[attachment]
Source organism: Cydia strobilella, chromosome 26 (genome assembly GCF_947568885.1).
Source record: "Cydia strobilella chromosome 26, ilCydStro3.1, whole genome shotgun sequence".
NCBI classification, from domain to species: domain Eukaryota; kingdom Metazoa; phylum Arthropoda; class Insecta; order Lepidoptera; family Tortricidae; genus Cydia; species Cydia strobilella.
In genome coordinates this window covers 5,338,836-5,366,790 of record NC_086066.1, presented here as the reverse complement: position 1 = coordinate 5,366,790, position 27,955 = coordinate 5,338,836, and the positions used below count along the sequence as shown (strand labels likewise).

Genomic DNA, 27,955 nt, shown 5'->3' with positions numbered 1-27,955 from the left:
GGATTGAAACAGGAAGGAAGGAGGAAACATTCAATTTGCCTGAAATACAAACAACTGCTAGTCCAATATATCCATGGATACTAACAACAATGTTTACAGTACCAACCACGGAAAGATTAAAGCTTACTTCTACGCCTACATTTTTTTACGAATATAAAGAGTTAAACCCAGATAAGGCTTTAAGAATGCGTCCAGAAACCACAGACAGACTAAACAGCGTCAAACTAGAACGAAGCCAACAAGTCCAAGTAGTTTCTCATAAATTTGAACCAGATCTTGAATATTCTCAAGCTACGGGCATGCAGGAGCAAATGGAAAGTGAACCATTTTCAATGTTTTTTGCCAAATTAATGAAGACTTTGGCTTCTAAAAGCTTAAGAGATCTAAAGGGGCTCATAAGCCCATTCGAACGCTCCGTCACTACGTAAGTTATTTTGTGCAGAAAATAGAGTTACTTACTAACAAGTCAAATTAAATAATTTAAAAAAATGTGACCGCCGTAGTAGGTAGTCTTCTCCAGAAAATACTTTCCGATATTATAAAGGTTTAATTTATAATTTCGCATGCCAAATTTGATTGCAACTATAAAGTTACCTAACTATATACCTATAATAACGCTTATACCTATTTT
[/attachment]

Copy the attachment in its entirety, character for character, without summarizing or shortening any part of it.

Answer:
Source organism: Cydia strobilella, chromosome 26 (genome assembly GCF_947568885.1).
Source record: "Cydia strobilella chromosome 26, ilCydStro3.1, whole genome shotgun sequence".
NCBI classification, from domain to species: domain Eukaryota; kingdom Metazoa; phylum Arthropoda; class Insecta; order Lepidoptera; family Tortricidae; genus Cydia; species Cydia strobilella.
In genome coordinates this window covers 5,338,836-5,366,790 of record NC_086066.1, presented here as the reverse complement: position 1 = coordinate 5,366,790, position 27,955 = coordinate 5,338,836, and the positions used below count along the sequence as shown (strand labels likewise).

Genomic DNA, 27,955 nt, shown 5'->3' with positions numbered 1-27,955 from the left:
GGATTGAAACAGGAAGGAAGGAGGAAACATTCAATTTGCCTGAAATACAAACAACTGCTAGTCCAATATATCCATGGATACTAACAACAATGTTTACAGTACCAACCACGGAAAGATTAAAGCTTACTTCTACGCCTACATTTTTTTACGAATATAAAGAGTTAAACCCAGATAAGGCTTTAAGAATGCGTCCAGAAACCACAGACAGACTAAACAGCGTCAAACTAGAACGAAGCCAACAAGTCCAAGTAGTTTCTCATAAATTTGAACCAGATCTTGAATATTCTCAAGCTACGGGCATGCAGGAGCAAATGGAAAGTGAACCATTTTCAATGTTTTTTGCCAAATTAATGAAGACTTTGGCTTCTAAAAGCTTAAGAGATCTAAAGGGGCTCATAAGCCCATTCGAACGCTCCGTCACTACGTAAGTTATTTTGTGCAGAAAATAGAGTTACTTACTAACAAGTCAAATTAAATAATTTAAAAAAATGTGACCGCCGTAGTAGGTAGTCTTCTCCAGAAAATACTTTCCGATATTATAAAGGTTTAATTTATAATTTCGCATGCCAAATTTGATTGCAACTATAAAGTTACCTAACTATATACCTATAATAACGCTTATACCTATTTT